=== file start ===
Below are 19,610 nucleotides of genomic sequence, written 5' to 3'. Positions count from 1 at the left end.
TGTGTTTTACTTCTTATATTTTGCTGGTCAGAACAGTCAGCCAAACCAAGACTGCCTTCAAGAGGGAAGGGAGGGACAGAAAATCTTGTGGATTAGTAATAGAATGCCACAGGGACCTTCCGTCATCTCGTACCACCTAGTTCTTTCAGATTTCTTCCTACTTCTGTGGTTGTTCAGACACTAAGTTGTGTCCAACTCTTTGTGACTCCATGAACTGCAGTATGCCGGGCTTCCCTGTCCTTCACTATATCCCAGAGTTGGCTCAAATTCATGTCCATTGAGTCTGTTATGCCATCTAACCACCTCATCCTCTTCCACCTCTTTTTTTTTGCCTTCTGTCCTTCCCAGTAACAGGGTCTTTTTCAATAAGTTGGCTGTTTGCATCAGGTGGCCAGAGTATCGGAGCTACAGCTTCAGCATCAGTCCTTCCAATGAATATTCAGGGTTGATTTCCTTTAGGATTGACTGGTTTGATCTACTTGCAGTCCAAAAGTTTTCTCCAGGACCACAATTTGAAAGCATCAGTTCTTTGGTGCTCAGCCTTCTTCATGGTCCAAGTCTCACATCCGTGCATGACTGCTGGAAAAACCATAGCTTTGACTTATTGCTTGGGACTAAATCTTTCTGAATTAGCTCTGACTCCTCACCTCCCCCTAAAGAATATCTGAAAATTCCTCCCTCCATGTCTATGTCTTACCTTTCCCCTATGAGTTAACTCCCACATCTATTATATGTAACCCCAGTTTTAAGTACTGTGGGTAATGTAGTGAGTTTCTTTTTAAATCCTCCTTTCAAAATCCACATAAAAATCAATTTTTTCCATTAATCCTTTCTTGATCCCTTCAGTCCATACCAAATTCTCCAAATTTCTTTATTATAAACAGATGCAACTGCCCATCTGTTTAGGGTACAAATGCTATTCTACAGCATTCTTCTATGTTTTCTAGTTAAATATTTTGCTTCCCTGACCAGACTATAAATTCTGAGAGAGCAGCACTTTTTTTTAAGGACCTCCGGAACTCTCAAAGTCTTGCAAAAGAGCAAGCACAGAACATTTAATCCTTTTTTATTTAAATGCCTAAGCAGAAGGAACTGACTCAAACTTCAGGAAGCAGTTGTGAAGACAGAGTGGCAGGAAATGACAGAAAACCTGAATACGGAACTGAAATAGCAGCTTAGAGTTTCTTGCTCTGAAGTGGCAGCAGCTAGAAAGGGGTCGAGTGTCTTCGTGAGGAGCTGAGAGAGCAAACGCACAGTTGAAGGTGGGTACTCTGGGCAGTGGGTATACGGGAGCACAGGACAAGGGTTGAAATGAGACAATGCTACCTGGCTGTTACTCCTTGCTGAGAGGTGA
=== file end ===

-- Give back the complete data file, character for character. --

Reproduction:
Below are 19,610 nucleotides of genomic sequence, written 5' to 3'. Positions count from 1 at the left end.
TGTGTTTTACTTCTTATATTTTGCTGGTCAGAACAGTCAGCCAAACCAAGACTGCCTTCAAGAGGGAAGGGAGGGACAGAAAATCTTGTGGATTAGTAATAGAATGCCACAGGGACCTTCCGTCATCTCGTACCACCTAGTTCTTTCAGATTTCTTCCTACTTCTGTGGTTGTTCAGACACTAAGTTGTGTCCAACTCTTTGTGACTCCATGAACTGCAGTATGCCGGGCTTCCCTGTCCTTCACTATATCCCAGAGTTGGCTCAAATTCATGTCCATTGAGTCTGTTATGCCATCTAACCACCTCATCCTCTTCCACCTCTTTTTTTTTGCCTTCTGTCCTTCCCAGTAACAGGGTCTTTTTCAATAAGTTGGCTGTTTGCATCAGGTGGCCAGAGTATCGGAGCTACAGCTTCAGCATCAGTCCTTCCAATGAATATTCAGGGTTGATTTCCTTTAGGATTGACTGGTTTGATCTACTTGCAGTCCAAAAGTTTTCTCCAGGACCACAATTTGAAAGCATCAGTTCTTTGGTGCTCAGCCTTCTTCATGGTCCAAGTCTCACATCCGTGCATGACTGCTGGAAAAACCATAGCTTTGACTTATTGCTTGGGACTAAATCTTTCTGAATTAGCTCTGACTCCTCACCTCCCCCTAAAGAATATCTGAAAATTCCTCCCTCCATGTCTATGTCTTACCTTTCCCCTATGAGTTAACTCCCACATCTATTATATGTAACCCCAGTTTTAAGTACTGTGGGTAATGTAGTGAGTTTCTTTTTAAATCCTCCTTTCAAAATCCACATAAAAATCAATTTTTTCCATTAATCCTTTCTTGATCCCTTCAGTCCATACCAAATTCTCCAAATTTCTTTATTATAAACAGATGCAACTGCCCATCTGTTTAGGGTACAAATGCTATTCTACAGCATTCTTCTATGTTTTCTAGTTAAATATTTTGCTTCCCTGACCAGACTATAAATTCTGAGAGAGCAGCACTTTTTTTTAAGGACCTCCGGAACTCTCAAAGTCTTGCAAAAGAGCAAGCACAGAACATTTAATCCTTTTTTATTTAAATGCCTAAGCAGAAGGAACTGACTCAAACTTCAGGAAGCAGTTGTGAAGACAGAGTGGCAGGAAATGACAGAAAACCTGAATACGGAACTGAAATAGCAGCTTAGAGTTTCTTGCTCTGAAGTGGCAGCAGCTAGAAAGGGGTCGAGTGTCTTCGTGAGGAGCTGAGAGAGCAAACGCACAGTTGAAGGTGGGTACTCTGGGCAGTGGGTATACGGGAGCACAGGACAAGGGTTGAAATGAGACAATGCTACCTGGCTGTTACTCCTTGCTGAGAGGTGA